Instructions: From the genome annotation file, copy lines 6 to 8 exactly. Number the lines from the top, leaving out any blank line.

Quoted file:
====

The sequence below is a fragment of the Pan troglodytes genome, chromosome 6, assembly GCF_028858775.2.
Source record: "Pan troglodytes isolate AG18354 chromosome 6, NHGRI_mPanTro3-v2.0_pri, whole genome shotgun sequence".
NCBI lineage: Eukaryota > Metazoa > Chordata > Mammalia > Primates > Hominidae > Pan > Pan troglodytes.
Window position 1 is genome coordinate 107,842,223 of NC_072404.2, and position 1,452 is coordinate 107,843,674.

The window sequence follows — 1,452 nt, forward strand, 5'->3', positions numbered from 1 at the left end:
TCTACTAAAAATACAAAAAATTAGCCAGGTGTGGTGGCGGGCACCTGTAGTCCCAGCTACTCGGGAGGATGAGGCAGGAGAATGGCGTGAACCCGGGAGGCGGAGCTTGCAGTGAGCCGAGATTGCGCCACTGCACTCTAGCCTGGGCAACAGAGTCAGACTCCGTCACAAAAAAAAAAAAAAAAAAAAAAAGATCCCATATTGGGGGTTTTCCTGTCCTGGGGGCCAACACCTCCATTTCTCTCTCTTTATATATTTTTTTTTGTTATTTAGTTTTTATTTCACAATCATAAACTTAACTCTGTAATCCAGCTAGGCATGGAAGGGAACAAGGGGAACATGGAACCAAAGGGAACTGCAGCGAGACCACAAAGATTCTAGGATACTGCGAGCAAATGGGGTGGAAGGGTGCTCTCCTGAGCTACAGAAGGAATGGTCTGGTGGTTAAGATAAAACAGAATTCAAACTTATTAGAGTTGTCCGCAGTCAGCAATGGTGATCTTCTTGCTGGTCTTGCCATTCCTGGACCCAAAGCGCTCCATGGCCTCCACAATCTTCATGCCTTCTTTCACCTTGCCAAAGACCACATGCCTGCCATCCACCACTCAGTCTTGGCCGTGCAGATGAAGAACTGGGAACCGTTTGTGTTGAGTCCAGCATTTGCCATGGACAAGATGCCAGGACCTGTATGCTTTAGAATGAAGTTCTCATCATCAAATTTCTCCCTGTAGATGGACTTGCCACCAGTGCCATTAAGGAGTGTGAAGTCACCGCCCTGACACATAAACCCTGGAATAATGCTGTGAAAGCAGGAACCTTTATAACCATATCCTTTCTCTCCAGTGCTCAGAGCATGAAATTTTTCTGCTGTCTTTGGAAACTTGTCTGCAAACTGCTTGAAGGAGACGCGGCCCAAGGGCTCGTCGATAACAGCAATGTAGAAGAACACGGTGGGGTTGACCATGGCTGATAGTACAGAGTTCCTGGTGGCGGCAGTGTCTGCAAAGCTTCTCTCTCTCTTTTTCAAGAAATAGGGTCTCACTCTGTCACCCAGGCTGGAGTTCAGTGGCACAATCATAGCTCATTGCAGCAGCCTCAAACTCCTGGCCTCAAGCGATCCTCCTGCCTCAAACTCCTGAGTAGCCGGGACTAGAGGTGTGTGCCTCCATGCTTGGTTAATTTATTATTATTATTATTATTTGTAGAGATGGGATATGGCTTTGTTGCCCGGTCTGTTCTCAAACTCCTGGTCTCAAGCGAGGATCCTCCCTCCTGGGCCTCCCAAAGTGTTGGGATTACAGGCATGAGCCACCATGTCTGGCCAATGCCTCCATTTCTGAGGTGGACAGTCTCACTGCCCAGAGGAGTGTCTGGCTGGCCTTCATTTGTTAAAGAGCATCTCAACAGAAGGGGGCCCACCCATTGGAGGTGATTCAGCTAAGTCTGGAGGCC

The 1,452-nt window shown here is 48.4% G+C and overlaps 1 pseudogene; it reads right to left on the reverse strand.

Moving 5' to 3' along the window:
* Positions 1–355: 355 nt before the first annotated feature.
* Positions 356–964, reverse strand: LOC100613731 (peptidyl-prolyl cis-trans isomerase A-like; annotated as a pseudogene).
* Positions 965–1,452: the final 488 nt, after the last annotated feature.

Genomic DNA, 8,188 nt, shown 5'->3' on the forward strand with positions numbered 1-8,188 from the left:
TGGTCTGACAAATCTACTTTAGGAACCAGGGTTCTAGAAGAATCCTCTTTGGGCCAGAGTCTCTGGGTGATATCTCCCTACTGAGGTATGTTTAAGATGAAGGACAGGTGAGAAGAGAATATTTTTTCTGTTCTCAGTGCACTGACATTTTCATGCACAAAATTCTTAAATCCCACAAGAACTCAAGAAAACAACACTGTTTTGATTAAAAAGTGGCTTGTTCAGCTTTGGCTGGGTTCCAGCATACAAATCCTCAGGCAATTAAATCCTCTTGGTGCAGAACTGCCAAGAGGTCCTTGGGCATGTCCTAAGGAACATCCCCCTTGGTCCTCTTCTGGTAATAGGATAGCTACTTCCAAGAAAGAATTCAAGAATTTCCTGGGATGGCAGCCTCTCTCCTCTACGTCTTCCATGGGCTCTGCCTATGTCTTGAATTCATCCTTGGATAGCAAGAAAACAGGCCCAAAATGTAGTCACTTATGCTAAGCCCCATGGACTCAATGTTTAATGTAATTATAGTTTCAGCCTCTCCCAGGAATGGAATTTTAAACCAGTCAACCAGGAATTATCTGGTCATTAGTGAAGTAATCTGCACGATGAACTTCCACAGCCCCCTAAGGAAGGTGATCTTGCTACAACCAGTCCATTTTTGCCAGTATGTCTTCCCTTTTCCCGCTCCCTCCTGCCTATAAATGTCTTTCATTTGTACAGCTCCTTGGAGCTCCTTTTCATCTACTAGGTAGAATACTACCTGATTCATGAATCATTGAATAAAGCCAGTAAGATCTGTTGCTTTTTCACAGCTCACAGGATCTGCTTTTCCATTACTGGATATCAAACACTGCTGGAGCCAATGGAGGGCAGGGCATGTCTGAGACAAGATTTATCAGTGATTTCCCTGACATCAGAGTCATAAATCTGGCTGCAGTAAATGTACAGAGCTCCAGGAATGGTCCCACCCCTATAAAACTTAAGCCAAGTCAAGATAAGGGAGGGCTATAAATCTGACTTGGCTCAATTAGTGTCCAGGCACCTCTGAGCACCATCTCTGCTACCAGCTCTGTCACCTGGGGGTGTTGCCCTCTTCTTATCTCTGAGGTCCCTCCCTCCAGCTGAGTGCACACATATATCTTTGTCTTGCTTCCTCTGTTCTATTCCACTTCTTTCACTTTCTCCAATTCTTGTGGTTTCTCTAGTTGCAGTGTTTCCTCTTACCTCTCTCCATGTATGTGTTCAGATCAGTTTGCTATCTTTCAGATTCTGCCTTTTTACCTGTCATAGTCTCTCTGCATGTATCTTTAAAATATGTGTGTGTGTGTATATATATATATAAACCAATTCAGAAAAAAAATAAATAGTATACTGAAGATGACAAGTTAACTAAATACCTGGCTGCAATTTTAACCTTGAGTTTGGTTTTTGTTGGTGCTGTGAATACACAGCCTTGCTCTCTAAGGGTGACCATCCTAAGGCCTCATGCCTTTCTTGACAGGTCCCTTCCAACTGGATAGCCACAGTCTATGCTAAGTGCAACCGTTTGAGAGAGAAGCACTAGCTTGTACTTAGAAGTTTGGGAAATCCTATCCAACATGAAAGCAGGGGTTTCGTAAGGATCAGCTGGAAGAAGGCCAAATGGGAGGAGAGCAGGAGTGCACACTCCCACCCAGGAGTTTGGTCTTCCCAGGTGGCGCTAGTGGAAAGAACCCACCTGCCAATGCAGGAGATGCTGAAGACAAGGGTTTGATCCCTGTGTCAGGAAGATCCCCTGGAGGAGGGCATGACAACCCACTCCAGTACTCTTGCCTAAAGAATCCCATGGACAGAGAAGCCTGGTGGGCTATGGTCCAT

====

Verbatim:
TCTACTAAAAATACAAAAAATTAGCCAGGTGTGGTGGCGGGCACCTGTAGTCCCAGCTACTCGGGAGGATGAGGCAGGAGAATGGCGTGAACCCGGGAGGCGGAGCTTGCAGTGAGCCGAGATTGCGCCACTGCACTCTAGCCTGGGCAACAGAGTCAGACTCCGTCACAAAAAAAAAAAAAAAAAAAAAAAGATCCCATATTGGGGGTTTTCCTGTCCTGGGGGCCAACACCTCCATTTCTCTCTCTTTATATATTTTTTTTTGTTATTTAGTTTTTATTTCACAATCATAAACTTAACTCTGTAATCCAGCTAGGCATGGAAGGGAACAAGGGGAACATGGAACCAAAGGGAACTGCAGCGAGACCACAAAGATTCTAGGATACTGCGAGCAAATGGGGTGGAAGGGTGCTCTCCTGAGCTACAGAAGGAATGGTCTGGTGGTTAAGATAAAACAGAATTCAAACTTATTAGAGTTGTCCGCAGTCAGCAATGGTGATCTTCTTGCTGGTCTTGCCATTCCTGGACCCAAAGCGCTCCATGGCCTCCACAATCTTCATGCCTTCTTTCACCTTGCCAAAGACCACATGCCTGCCATCCACCACTCAGTCTTGGCCGTGCAGATGAAGAACTGGGAACCGTTTGTGTTGAGTCCAGCATTTGCCATGGACAAGATGCCAGGACCTGTATGCTTTAGAATGAAGTTCTCATCATCAAATTTCTCCCTGTAGATGGACTTGCCACCAGTGCCATTAAGGAGTGTGAAGTCACCGCCCTGACACATAAACCCTGGAATAATGCTGTGAAAGCAGGAACCTTTATAACCATATCCTTTCTCTCCAGTGCTCAGAGCATGAAATTTTTCTGCTGTCTTTGGAAACTTGTCTGCAAACTGCTTGAAGGAGACGCGGCCCAAGGGCTCGTCGATAACAGCAATGTAGAAGAACACGGTGGGGTTGACCATGGCTGATAGTACAGAGTTCCTGGTGGCGGCAGTGTCTGCAAAGCTTCTCTCTCTCTTTTTCAAGAAATAGGGTCTCACTCTGTCACCCAGGCTGGAGTTCAGTGGCACAATCATAGCTCATTGCAGCAGCCTCAAACTCCTGGCCTCAAGCGATCCTCCTGCCTCAAACTCCTGAGTAGCCGGGACTAGAGGTGTGTGCCTCCATGCTTGGTTAATTTATTATTATTATTATTATTTGTAGAGATGGGATATGGCTTTGTTGCCCGGTCTGTTCTCAAACTCCTGGTCTCAAGCGAGGATCCTCCCTCCTGGGCCTCCCAAAGTGTTGGGATTACAGGCATGAGCCACCATGTCTGGCCAATGCCTCCATTTCTGAGGTGGACAGTCTCACTGCCCAGAGGAGTGTCTGGCTGGCCTTCATTTGTTAAAGAGCATCTCAACAGAAGGGGGCCCACCCATTGGAGGTGATTCAGCTAAGTCTGGAGGCC

The 1,452-nt window shown here is 48.4% G+C and overlaps 1 pseudogene; it reads right to left on the reverse strand.

Moving 5' to 3' along the window: